Already, politicians are trying to roll back the clock and take away tools necessary not only to connect the dots, but to find them in the first place. In fact, presidential candidates Hillary Clinton and Barack Obama last August voted against revising the Foreign Intelligence Surveillance Act to allow NSA to continue to monitor calls by foreign terrorists without a warrant even if all parties are situated overseas.
In an example of that same short-sightedness, Democratic presidential candidate John Edwards claimed that the war on terror is not a strategy to make America safer. Rather, it’s a political slogan or “bumper sticker” used by the Bush administration to cover up its mistakes.
“Remember that old Edmund Burke quote,” Republican candidate Mitt Romney responded. “‘The only thing necessary for the triumph of evil is for good men to do nothing.’ And that, I am afraid, is the boiled-down version of what John Edwards said—that good men should do nothing. Put their head in the sand and hope it all goes away.”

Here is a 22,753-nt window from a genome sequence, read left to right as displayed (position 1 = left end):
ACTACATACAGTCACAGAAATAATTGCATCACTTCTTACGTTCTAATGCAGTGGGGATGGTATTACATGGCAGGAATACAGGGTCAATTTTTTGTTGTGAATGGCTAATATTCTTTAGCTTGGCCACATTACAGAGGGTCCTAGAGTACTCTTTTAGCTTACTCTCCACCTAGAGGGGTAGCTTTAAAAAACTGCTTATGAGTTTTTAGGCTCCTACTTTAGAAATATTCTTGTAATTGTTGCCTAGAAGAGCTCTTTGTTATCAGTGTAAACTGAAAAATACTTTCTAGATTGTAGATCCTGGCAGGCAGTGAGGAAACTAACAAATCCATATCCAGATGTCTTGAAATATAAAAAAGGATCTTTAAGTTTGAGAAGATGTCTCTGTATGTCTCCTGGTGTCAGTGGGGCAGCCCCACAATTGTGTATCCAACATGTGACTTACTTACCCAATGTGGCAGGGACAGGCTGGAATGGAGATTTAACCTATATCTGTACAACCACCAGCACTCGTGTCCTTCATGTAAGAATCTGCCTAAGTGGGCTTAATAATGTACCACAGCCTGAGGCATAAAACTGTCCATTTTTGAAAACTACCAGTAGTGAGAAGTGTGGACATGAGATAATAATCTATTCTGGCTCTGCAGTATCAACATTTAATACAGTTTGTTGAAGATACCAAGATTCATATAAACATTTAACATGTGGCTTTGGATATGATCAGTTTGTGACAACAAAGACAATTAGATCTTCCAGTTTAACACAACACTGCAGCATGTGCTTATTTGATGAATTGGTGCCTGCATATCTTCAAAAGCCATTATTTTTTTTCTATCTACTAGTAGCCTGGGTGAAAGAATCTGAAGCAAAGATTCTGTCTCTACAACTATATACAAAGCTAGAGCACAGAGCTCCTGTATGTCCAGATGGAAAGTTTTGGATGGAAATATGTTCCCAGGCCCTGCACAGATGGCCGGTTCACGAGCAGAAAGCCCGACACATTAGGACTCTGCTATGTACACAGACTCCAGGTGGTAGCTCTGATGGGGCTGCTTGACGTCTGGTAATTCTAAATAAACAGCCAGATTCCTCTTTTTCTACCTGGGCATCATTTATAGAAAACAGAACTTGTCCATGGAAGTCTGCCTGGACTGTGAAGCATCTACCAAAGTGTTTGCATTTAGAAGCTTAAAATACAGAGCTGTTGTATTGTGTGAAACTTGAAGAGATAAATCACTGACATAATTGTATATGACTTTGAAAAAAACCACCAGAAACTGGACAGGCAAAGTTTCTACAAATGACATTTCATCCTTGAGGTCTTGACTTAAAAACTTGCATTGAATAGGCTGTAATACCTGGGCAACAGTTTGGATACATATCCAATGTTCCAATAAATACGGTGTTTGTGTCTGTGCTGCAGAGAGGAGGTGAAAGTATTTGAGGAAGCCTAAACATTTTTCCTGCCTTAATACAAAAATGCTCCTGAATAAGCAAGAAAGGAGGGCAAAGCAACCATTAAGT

“When you go so far as to suggest that the global war on terror is a bumper sticker or slogan, it kind of makes the point that I’ve been making over and over again that the Democrats or at least some of them are in denial…” Giuliani said.
Contrary to John Edwards’ take, the lesson of the 1990s when terrorists first attacked the World Trade Center and attacked American embassies in Africa and the USS Cole is, “We just didn’t take it seriously enough,” Senator Joe Lieberman, also a Democrat, has told me.
Asked how he feels about attacks by Democrats on measures like the Patriot Act and programs like the NSA intercepts to help track and apprehend terrorists, Lieberman says he is “disappointed” because “my colleagues for various reasons — some ideological, some political — are missing this threat to us.”
Those on the front lines of the war on terror know exactly what is at stake.
“You make a mistake, there are dead people,” Art Cummings says.
When I interviewed Bush with other journalists in September, the president made it clear that he will never back down.
As we enter a new year, the question for all of us is: Will we?
Ronald Kessler is chief Washington correspondent of Newsmax.com. View his previous reports and get his dispatches sent to you free via e-mail. Go here now.